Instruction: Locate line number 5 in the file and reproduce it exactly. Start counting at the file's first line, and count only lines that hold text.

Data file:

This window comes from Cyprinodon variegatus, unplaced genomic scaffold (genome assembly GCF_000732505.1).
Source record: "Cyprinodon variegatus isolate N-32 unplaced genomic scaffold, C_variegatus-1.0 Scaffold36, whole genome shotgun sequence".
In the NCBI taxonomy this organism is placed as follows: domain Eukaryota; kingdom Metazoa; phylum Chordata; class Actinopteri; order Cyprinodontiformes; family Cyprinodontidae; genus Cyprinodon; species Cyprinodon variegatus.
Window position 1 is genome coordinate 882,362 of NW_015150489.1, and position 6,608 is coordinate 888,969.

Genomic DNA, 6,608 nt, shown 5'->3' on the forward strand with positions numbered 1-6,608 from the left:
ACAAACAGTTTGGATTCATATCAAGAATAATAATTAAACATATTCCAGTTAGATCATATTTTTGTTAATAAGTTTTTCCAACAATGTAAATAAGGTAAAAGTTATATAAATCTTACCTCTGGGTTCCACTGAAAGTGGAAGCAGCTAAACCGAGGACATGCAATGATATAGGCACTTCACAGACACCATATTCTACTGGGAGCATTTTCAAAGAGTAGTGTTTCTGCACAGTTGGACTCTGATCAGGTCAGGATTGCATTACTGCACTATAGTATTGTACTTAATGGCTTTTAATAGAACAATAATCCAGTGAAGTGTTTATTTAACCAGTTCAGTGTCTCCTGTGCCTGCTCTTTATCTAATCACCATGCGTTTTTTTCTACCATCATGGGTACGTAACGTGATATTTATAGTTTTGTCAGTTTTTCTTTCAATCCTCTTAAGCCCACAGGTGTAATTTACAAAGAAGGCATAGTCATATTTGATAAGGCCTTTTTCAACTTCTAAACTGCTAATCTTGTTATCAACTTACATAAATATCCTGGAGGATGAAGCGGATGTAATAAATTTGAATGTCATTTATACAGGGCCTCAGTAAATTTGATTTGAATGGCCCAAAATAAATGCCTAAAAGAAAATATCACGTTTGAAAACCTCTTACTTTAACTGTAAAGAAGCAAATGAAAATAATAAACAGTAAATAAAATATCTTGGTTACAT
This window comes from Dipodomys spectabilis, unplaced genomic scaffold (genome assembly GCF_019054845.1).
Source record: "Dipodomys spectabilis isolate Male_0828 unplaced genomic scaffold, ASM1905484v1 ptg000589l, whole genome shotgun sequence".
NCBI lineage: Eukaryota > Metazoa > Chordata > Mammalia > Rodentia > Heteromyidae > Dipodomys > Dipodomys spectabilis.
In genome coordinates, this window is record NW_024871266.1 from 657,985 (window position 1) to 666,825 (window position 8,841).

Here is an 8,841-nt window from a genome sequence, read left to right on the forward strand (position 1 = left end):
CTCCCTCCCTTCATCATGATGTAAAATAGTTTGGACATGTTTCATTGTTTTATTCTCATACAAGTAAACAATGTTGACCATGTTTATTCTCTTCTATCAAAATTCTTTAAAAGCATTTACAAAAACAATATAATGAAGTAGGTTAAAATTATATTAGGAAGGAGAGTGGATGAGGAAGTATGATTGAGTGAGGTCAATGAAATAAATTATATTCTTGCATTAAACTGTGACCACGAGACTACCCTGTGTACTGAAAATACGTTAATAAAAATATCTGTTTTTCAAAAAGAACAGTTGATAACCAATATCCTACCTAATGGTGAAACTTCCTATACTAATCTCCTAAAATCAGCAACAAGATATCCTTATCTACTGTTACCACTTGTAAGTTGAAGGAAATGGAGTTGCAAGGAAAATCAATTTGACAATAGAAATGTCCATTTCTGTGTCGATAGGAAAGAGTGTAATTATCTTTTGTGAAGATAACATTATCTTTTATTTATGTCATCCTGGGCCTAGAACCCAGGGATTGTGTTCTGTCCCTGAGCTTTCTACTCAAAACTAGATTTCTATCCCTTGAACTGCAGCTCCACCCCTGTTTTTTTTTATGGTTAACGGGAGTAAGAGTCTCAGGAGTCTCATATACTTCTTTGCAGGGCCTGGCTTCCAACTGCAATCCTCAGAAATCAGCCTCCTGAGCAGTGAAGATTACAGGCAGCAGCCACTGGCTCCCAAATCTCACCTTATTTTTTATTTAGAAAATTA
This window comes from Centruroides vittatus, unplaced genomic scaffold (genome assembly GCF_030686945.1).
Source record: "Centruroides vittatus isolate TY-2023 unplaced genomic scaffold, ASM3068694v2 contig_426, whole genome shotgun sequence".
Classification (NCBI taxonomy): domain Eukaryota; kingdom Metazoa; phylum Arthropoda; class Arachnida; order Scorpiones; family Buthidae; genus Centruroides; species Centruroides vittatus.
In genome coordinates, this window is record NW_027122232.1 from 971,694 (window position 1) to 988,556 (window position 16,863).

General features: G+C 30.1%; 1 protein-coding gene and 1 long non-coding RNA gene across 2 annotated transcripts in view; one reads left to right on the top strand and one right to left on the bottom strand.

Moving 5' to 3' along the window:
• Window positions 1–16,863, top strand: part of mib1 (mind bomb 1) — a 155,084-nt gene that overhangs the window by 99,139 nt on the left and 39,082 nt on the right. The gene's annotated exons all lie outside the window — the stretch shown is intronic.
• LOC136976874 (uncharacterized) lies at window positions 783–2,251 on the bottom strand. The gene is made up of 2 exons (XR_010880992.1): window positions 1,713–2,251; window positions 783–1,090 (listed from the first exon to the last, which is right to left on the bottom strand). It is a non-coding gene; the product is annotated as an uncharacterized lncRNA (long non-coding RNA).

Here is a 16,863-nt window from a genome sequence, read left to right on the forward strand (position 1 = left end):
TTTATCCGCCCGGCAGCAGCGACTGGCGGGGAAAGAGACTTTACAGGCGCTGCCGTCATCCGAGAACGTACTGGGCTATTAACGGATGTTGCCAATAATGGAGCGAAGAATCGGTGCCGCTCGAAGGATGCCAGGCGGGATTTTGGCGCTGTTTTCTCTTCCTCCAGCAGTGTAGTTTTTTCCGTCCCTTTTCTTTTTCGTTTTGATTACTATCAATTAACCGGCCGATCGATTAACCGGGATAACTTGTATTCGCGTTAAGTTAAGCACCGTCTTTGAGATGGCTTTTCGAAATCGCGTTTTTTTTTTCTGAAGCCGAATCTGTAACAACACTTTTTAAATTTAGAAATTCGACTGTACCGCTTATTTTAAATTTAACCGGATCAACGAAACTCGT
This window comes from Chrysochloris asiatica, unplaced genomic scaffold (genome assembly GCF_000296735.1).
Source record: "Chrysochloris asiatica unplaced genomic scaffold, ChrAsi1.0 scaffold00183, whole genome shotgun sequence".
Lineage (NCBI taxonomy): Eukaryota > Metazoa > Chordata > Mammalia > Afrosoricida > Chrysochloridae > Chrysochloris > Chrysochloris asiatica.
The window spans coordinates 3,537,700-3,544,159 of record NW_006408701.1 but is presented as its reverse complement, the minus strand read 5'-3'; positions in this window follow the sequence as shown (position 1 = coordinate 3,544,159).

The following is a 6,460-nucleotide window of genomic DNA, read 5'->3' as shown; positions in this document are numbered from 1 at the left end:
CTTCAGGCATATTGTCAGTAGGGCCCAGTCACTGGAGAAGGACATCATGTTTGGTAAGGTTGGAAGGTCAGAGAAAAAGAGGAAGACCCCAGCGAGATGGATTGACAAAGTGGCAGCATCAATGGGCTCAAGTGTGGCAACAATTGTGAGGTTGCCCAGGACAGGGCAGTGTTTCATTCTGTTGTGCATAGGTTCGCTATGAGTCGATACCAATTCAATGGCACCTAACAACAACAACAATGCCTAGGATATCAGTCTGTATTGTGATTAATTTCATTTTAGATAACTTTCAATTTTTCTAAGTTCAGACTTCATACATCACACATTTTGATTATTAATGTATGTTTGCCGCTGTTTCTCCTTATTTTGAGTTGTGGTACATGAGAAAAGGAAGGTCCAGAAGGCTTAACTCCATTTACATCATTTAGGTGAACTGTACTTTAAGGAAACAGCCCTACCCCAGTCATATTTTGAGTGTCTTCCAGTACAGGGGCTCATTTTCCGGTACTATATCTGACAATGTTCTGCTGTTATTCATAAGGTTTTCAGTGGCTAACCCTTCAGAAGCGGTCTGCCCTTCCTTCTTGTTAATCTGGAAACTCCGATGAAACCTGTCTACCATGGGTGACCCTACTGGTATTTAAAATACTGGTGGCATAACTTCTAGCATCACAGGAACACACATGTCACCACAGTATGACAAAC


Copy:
Genomic DNA, 6,608 nt, shown 5'->3' on the forward strand with positions numbered 1-6,608 from the left: